Arrius flashed a grin. “I am sorry, sir! Really! Couldn’t be helped, you know…but…”


“Well, sir, think a moment. It’s always been prudent Imperial policy to pay off anyone we can’t subdue otherwise, right? Except, of course, in those cases when the greedy bastards want it all and more…like, for instance, the Maeatae this past summer…Anyway, Ciarán will not receive another as from us, I should think that’s obvious. But I have some slight experience with those Hibernians, sir. Slippery as fish and nowhere so reliable! They often have a terrible habit of using one enemy to get rid of another…and maybe that’s something we could use to our advantage?”

Everyone in the room leaned back in their chairs and braced themselves for an onslaught. Arrius was infamous for pacing the room and thinking out loud at staff meetings, and even today, his last day in Deva, was no exception. Already, he was out of his chair and on his feet, pacing the room.

“Think about it. What do we know about the state of affairs in Hibernia? Well, we know that they’re not averse to recruiting a little outside help when they need to take care of one of their own, right? There was that king, back in the days of Agricola…what was his name…never mind, can’t remember anyway. And even the present High King, as he calls himself, didn’t he gather up an army here in Britannia all those years ago, what was it, sixteen years ago, just to make sure he had enough of an army to really slaughter his enemies in style?” Arrius sat down and lifted his eyebrows to his audience. “His Hibernian enemies, mind you, and that should tell us something rather important.” He stood and began pacing again.

“So, Ciarán mac Broccan is obviously having trouble on the home front, because if he didn’t, he wouldn’t bother to come at all. And another thing – if he wasn’t having trouble with his own, why would he even stoop to take our money? Priscus, do you remember anything about the terms of the agreement Lupis made with Ciarán?”

Priscus had to think a moment.

“Err, yes, it was the standard-issue cliental agreement, as I recall. He got paid to leave us alone here in Britannia, and we had a friendly face in Hibernia, if we should ever need it, more or less.”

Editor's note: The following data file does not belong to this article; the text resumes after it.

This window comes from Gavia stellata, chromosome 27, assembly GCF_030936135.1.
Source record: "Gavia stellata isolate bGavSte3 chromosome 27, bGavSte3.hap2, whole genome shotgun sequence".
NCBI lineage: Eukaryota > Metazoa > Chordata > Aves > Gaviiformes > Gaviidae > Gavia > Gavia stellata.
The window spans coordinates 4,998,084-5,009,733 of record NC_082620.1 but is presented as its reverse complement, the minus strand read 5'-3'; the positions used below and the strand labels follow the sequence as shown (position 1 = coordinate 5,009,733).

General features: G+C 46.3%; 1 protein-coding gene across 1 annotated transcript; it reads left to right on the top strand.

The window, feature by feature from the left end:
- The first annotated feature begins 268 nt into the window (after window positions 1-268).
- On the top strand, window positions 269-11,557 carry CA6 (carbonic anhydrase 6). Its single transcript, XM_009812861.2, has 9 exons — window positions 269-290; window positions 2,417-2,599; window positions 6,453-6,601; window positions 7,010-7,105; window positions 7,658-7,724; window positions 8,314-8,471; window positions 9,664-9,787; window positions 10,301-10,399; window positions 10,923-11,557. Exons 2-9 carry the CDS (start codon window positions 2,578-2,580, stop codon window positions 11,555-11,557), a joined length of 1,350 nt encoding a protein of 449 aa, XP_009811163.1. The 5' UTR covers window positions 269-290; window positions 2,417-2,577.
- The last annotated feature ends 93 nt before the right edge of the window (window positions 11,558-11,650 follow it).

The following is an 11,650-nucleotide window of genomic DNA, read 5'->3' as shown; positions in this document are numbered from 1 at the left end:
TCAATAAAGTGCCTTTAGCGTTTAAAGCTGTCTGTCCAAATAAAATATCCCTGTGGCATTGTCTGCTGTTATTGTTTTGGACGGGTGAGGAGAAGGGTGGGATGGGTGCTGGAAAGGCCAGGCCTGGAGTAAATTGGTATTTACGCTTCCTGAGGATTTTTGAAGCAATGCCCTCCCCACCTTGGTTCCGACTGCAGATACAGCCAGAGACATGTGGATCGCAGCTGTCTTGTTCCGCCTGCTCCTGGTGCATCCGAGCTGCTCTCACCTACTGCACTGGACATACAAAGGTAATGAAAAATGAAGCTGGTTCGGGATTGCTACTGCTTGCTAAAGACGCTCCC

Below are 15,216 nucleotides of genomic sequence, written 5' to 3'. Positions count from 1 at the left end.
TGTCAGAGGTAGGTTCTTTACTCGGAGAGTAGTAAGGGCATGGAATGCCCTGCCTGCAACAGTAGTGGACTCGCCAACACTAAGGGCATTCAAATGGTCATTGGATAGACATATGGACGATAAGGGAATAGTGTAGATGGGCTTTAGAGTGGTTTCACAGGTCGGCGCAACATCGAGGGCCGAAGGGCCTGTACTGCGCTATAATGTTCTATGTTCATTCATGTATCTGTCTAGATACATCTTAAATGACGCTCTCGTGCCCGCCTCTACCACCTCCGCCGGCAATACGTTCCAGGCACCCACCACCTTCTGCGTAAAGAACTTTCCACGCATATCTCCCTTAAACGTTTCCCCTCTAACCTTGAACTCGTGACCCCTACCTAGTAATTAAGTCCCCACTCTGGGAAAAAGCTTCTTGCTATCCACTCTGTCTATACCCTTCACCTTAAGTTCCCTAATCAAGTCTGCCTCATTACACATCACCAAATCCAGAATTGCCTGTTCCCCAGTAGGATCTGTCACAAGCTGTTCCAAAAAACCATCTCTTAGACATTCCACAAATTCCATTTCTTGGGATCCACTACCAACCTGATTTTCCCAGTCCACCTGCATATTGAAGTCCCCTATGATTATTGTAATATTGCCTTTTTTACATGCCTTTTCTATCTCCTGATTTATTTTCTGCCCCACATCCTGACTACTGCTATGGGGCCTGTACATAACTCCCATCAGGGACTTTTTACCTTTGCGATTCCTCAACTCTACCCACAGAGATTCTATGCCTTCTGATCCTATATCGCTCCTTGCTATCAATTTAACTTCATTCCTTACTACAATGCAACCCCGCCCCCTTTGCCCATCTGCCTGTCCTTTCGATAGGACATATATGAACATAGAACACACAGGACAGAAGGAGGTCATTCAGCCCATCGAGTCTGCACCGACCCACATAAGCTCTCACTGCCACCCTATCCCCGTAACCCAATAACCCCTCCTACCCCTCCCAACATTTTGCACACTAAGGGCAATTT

“Aha!” Arrius pointed his finger at Priscus. “That’s it exactly! Well, has anyone stopped to think what would happen if Ciarán plays stupid convincingly enough, assures us a thousand times over that he had nothing whatsoever to do with those raids, nope, those stolen supply ships were never him, must have been one of his pesky neighbors, and then begs us for assistance when he needs to get rid of said pesky neighbors? Look around you, people – Deva, and even Britannia for that matter, is literally crawling with mercenaries these days, all thanks to the damn Caledonian campaign! Lately, there’s even been talk around the legions that given what we’ve done this past summer, there might not even be a point in continuing the campaigns, all those vexillations and auxiliaries will get sent home, and meanwhile, there will be all these idle mercenaries, twiddling their thumbs waiting for someone like Ciarán mac Broccan to spend all those bribes we’ve paid him that he can’t spend in Hibernia. ”

Galba saw it immediately, and from the looks on Glaucus’ and Tillius Rufus’ faces, so did they. “Mithras!”

“But, but…” again, reflected Arrius, it would be Bassus who would voice objections, but then, he hadn’t been junior tribune long, “it’s not like they can just up and march off to Hibernia just because Ciarán shows up and says he needs so many men! Postumianus will need to be informed, and…”

“Well, it’s something you should think about over the winter, at the very least.” Arrius glared at Bassus. How the man had become junior tribune was beyond him, he never questioned an order. Ever. Maybe that was why.

“We all know what kind of man Ciarán really is. He’s just about the nastiest piece of business across the sea, from what I’ve heard. Remember that.” Arrius sat down.

“Finished already, Gaius Arrius?” Galba was surprised. “It’s not like you not to have thought out at least four plans and three alternatives by now.”

“Not today, sir, I’m leaving for Eboracum this afternoon.”

Galba groaned. “Thanks for the reminder!”

“We’ll miss ya, tribune.” Tillius Rufus looked sad.

Arrius looked around the room. Six years was a long time to get to know these men, and during the three years of his tribunate and three summers of campaigning, he had gotten to know them well.

“If it’s any consolation, Rufus, I’ll miss you, too!”

“Well, you haven’t left us just yet, young man,” his legate reasserted his authority, “and we’re nearly done here?”

“Yes…” they all murmured the length of the table and pushed back their chairs.

“Good! We’ll meet later and discuss the Hibernian problem in more detail. Gaius Arrius, Carbo, Rufus, in your office, if you please, and Ajax…”

Ajax woke up. “Yes, sir?”

“I believe the occasion calls for some decent wine, no, not that Gaulish swill we’ve all been suffering through, some respectable Salernian, yes, and make sure it’s chilled.”

Galba pushed Arrius ahead of him through the door. “Arrius, your office, now!” he growled.